If You Want To Launch A New Company, Head North To Toronto.

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Open-Mic session in Haltech Innovation.

Thinking about launching a new company? Canada might just be the place for you. Last June, I talked about what the country is doing for the AI scene. Now I’m going to share the secret sauce behind Toronto’s—and, more broadly, Ontario’s—innovation growth.

Recently, I attended an “Open Mic” session for startups just outside of Toronto. A groups of entrepreneurs, private investors, business leaders and others involved in the startup scene were brought together by the Haltech Innovation Center for some networking and pizza. The pièce de résistance of the evening was the showcase of talented entrepreneurs pitching their companies.

Though that may sound pretty standard for a startup networking event, what really set it apart was the personal involvement of Haltech President and CEO, Rina Carlini and Senior Manager of Business Innovation Services, Kevin Ming. The two spent the evening acting a match-makers, introducing companies to potential investors and partners. This personal touch fueled some serious relationship building.

This type of support and enthusiasm for the local startup community can be felt and seen all across Ontario. For example, Ontario Network of Entrepreneurs (ONE), created by the government, supports more than 130 not-for-profit organizations (including Haltech) across Ontario to help innovations. Its mission is to support businesses at all stages of growth, from researchers with promising new ideas to companies launching their products. Just like Carlini and Ming at the “Open Mic” event, the ONE partners help match startups with the resources they need to succeed—and there are some pretty incredible resources in the region.

The province of Ontario has 49 incubators and accelerators, all connected through the ONE. That includes 18 regional innovation centers (RICs), such as Haltech, MaRSCommunitech and Invest Ottawa, that are all staffed with advisors and mentors who help startups commercialize their ideas. According to a fall 2017 report on the ONE, the network has helped more than 5,600 Ontario entrepreneurs open new businesses. Very impressive!

For entrepreneurs needing support on the R&D front, the news from Toronto is really good. In addition to a significantly lower cost of R&D than in other major startup hubs in North America, such as Silicon Valley, New York or Boston, the Canadian government provides refunds on R&D investments. This refund can be as much as 65% of the R&D cost. That’s a huge benefit for startups.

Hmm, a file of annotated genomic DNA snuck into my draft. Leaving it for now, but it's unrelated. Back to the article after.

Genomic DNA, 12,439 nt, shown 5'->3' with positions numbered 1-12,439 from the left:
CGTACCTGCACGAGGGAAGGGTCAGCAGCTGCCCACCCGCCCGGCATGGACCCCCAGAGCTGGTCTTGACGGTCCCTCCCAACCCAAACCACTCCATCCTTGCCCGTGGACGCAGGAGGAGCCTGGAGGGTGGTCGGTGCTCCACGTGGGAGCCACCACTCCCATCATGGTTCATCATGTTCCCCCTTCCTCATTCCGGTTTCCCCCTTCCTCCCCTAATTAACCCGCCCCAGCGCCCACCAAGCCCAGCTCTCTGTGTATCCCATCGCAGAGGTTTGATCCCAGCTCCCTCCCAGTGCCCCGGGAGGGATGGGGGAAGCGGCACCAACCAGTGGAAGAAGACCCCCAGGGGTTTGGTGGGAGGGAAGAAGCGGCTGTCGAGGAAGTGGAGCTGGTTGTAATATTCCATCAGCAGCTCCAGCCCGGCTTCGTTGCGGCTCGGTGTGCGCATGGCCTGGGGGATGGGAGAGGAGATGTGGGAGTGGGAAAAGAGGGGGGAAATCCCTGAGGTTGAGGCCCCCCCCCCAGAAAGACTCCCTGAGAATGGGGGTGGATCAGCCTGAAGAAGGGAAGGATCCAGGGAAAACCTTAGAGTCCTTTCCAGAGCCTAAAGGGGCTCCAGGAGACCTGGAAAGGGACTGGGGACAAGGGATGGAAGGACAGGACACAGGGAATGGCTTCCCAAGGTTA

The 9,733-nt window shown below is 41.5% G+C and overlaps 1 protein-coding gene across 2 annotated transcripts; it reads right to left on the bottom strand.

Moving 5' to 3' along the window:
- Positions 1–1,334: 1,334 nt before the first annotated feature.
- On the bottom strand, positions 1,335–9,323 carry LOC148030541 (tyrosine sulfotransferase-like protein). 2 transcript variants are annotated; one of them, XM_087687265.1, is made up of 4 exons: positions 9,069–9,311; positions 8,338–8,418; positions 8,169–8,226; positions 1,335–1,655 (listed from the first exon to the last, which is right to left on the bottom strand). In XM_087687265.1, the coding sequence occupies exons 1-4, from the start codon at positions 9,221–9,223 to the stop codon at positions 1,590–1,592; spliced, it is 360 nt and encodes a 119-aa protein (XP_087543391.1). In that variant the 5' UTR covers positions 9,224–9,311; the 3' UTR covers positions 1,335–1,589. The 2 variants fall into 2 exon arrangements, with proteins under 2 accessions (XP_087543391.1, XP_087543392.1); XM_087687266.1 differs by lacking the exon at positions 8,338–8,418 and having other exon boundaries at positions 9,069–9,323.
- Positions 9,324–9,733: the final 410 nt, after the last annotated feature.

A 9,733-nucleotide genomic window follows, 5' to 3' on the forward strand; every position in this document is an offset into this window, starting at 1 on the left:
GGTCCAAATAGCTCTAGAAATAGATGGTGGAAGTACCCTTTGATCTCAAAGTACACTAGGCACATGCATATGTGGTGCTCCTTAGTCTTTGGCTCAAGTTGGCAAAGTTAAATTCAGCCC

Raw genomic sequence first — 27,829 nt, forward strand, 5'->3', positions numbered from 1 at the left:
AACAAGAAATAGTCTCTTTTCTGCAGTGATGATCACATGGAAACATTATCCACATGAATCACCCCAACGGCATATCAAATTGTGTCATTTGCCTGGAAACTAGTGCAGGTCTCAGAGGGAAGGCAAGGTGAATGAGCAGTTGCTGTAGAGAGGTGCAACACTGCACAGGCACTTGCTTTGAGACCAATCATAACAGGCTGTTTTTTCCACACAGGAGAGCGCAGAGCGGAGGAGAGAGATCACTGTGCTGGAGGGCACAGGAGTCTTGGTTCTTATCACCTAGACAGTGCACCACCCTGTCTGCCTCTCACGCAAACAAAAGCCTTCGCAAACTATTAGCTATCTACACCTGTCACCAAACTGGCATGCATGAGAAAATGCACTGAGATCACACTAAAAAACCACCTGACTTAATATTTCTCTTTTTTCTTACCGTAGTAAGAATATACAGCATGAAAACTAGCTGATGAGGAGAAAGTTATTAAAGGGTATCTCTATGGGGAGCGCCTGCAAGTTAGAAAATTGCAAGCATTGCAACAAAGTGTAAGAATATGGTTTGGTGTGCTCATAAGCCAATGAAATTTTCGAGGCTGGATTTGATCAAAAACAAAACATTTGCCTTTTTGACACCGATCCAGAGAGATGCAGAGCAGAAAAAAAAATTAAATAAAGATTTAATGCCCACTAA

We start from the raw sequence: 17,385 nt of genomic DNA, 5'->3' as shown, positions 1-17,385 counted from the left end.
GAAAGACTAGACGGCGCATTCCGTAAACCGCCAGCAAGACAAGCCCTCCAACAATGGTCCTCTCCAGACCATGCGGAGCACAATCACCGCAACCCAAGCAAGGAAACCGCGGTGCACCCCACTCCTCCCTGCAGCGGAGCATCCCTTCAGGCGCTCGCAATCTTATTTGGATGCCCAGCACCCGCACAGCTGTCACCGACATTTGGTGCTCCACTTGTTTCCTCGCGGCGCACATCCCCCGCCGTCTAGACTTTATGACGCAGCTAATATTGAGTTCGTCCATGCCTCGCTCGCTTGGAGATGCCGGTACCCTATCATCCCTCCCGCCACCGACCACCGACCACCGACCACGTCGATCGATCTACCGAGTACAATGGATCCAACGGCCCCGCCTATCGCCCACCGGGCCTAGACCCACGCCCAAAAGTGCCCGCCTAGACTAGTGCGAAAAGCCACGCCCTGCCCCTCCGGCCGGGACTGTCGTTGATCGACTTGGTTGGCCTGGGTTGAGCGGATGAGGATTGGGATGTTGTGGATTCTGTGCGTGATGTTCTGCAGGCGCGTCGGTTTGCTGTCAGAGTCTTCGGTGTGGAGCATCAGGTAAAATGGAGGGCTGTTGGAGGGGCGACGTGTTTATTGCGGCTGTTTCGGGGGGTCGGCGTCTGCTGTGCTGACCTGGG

Beyond that, the presence of other major technology companies in the region breeds opportunity for young companies. Google, FaceBook, Shopify, Research in Motion and more have all set up offices in the Toronto/Waterloo/Hamilton tech corridor.

The idea for a company can come from anywhere, but the resources to turn that idea into a real company are not always so easy to come by. That’s the main value of a community coming together to support new businesses. I’ve seen many great ideas fail because an entrepreneur doesn’t know how to create a true business plan and understand the market. I’ve also seen business-oriented entrepreneurs fail because they don’t have the wherewithal to research and develop their product.

Toronto has the support and resources for startups, and much of it is thanks to the ONE. The ONE members are not only focused on supporting new businesses. They believe that there is a bigger value in developing an entrepreneurial culture and fostering innovation skills among the youth. There’s also a value in connecting “newbies” with those who have done it before. Individual startups may or may not succeed, but the spirit of entrepreneurship will last for a long time if truly fostered.

Toronto, and the broader in Canada, have laid the groundwork for their 20-year plan to drive innovation . They are strategically implementing this plan through strong support for entrepreneurs and the startup community. I believe their hard work is going to pay off—and it makes the country worth looking at for a launching place for your new company. So, if you’re pondering that great new idea and you want to be surrounded by startup resources, head north. You’ll get a big Canadian welcome and lots of support.

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Bijan Khosravi , CONTRIBUTOR I cover entrepreneurship and how to build successful startups. Opinions expressed by Forbes Contributors are their own. NEW YORK, 12/09/2017 (Photo by Erik McGregor/Pacific Press/LightRocket via Getty Images)